I’m not giving away too much with my title, when you consider just how many characters in Game of Thrones are vying for the Iron Throne, a spiky piece of furniture currently held by Joffrey Baratheon. There’s Stannis, the elder Baratheon; Renly, the younger Baratheon; Robb Stark, King of the North. Theon Greyjoy’s dad, Balon, is on the verge of making a play for his old title, King of the Iron Islands. We’re going to be meeting Mance Rayder, the King Beyond the Wall, soon enough. That’s a lot of damned kings, and I’m not evening counting Daenerys, who’s been hatching plans for conquest ever since she’s hatched her dragons.
And now, after the episode “The Ghost of Harrenhal,” we’re one king less.
Catelyn Stark, surely in the running for the series’ most pragmatic character, finally gets her meeting with Renly. They come to terms: if Robb swears fealty to Renly, Robb will get to keep the title of King of the North and the lands that come with it. They will defeat the dour Stannis together.
The exact moment the words, “Together we can end this war in a fortnight” leave his lips, Renly is stabbed through the heart by a wraith, the “son” that Melisandre had promised to Stannis. Renly dies with shocking suddenness that we’ve come to expect from the pen of George R.R. Martin.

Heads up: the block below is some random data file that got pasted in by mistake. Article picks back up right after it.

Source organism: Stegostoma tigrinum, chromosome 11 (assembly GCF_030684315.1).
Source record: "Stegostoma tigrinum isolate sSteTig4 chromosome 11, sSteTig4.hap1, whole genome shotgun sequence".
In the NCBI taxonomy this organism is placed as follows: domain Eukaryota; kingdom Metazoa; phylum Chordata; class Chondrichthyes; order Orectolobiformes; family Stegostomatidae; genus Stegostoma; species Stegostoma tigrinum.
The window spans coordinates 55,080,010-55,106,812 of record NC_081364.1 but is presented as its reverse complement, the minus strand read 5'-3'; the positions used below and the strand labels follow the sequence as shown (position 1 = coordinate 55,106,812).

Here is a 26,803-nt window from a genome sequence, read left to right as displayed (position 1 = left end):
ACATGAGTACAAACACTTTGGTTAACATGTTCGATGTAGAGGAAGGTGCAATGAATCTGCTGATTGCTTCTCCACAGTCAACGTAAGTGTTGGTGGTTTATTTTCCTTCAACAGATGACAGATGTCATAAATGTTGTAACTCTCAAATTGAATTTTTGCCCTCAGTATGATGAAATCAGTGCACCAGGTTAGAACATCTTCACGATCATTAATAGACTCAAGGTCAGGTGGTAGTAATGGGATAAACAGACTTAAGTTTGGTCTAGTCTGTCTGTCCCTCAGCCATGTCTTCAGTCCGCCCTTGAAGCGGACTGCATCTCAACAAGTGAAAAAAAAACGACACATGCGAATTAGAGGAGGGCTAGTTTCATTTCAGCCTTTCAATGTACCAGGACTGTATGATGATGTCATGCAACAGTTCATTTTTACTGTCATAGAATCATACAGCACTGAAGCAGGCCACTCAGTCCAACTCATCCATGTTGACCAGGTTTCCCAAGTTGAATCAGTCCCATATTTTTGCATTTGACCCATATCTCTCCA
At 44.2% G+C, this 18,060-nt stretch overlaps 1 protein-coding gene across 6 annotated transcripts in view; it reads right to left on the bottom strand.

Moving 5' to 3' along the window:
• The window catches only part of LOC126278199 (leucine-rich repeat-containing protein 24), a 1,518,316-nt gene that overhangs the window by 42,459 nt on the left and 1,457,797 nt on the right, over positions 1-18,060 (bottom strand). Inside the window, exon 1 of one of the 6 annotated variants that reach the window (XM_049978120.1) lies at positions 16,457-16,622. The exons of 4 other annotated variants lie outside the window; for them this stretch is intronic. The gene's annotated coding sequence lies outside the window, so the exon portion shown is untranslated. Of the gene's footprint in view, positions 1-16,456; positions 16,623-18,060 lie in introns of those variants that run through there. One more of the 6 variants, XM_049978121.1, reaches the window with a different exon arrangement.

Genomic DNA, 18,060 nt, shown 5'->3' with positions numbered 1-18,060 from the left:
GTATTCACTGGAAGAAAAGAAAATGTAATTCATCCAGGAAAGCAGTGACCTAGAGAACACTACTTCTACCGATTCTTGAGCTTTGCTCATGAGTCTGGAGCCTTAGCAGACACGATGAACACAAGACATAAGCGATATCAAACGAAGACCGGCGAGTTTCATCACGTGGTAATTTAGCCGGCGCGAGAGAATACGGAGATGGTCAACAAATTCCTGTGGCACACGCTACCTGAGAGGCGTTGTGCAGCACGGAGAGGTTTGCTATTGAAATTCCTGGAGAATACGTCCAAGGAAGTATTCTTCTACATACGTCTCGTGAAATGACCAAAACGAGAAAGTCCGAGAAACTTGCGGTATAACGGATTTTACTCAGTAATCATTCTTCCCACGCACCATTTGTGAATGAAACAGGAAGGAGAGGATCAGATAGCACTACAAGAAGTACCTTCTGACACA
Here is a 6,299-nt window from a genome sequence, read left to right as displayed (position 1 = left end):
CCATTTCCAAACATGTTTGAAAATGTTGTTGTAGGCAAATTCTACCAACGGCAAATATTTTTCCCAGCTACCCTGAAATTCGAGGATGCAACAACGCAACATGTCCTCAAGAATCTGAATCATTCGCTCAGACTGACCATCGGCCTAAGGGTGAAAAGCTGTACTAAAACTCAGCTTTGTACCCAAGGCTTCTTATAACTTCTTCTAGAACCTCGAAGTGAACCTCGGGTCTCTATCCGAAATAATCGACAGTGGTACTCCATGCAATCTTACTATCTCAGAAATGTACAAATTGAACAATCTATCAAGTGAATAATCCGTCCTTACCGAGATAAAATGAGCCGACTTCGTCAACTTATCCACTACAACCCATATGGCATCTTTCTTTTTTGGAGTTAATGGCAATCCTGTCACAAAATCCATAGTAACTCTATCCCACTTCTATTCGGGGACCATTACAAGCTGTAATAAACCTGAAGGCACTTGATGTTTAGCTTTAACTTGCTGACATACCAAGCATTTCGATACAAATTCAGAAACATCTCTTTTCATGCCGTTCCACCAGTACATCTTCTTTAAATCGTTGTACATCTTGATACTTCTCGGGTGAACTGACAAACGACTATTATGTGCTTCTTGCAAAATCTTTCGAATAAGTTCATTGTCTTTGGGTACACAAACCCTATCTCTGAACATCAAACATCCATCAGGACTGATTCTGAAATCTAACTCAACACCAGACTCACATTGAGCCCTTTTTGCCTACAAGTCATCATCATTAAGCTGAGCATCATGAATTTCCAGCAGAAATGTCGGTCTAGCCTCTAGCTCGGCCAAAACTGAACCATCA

The only witnesses—and therefore, the only suspects—were Catelyn and Renly’s loyal champion, Brienne of Tarth. They flee together. Brienne swears fealty to Catelyn, on the condition that Lady Stark does not prevent her from killing Stannis if and when the time comes. Cat can see that half a deal is better than none and accepts Brienne’s revenge-tinged terms.
(Question for the producers: Did Cat take Ned’s bones with her, or did she leave them behind at the scene of the crime?)
Renly’s lover Loras is overwrought by Renly’s death. His wife, not so much. When Littlefinger asks her if she wants to be a queen, Margaery Tyrell utters the best line in the episode, “No.” She pauses. “I want to be the queen.”
Silly Margaery. Shouldn’t you know by now that ambition is just about the worst thing you can have in this time and place?
Tyrion, who can put two and two together faster than Pythagoras, recognizes that Stannis’ forces, combined with Renly’s army, now outmans the forces of the Crown. King’s Landing needs to prepare. He conveys this information to Cersei, who does not seem to give one single damn. In fact, Cersei knows something that Tyrion does not, and she holds this piece of information—and his lack thereof—over him.
Silly Cersei. Shouldn’t you know by now that Tyrion is smarter than you?
Tyrion, the Hand of the King until Tywin is finished fighting the crown’s enemies, easily wrangles information out of his poor cousin Lancel, also Cersei’s lover. (It slipped my attention last week that this was the fourth instance of incest in the season. Seven hells, make it stop.) Cersei has ordered the Alchemists Guild to create “wildfire,” an alternate-reality napalm.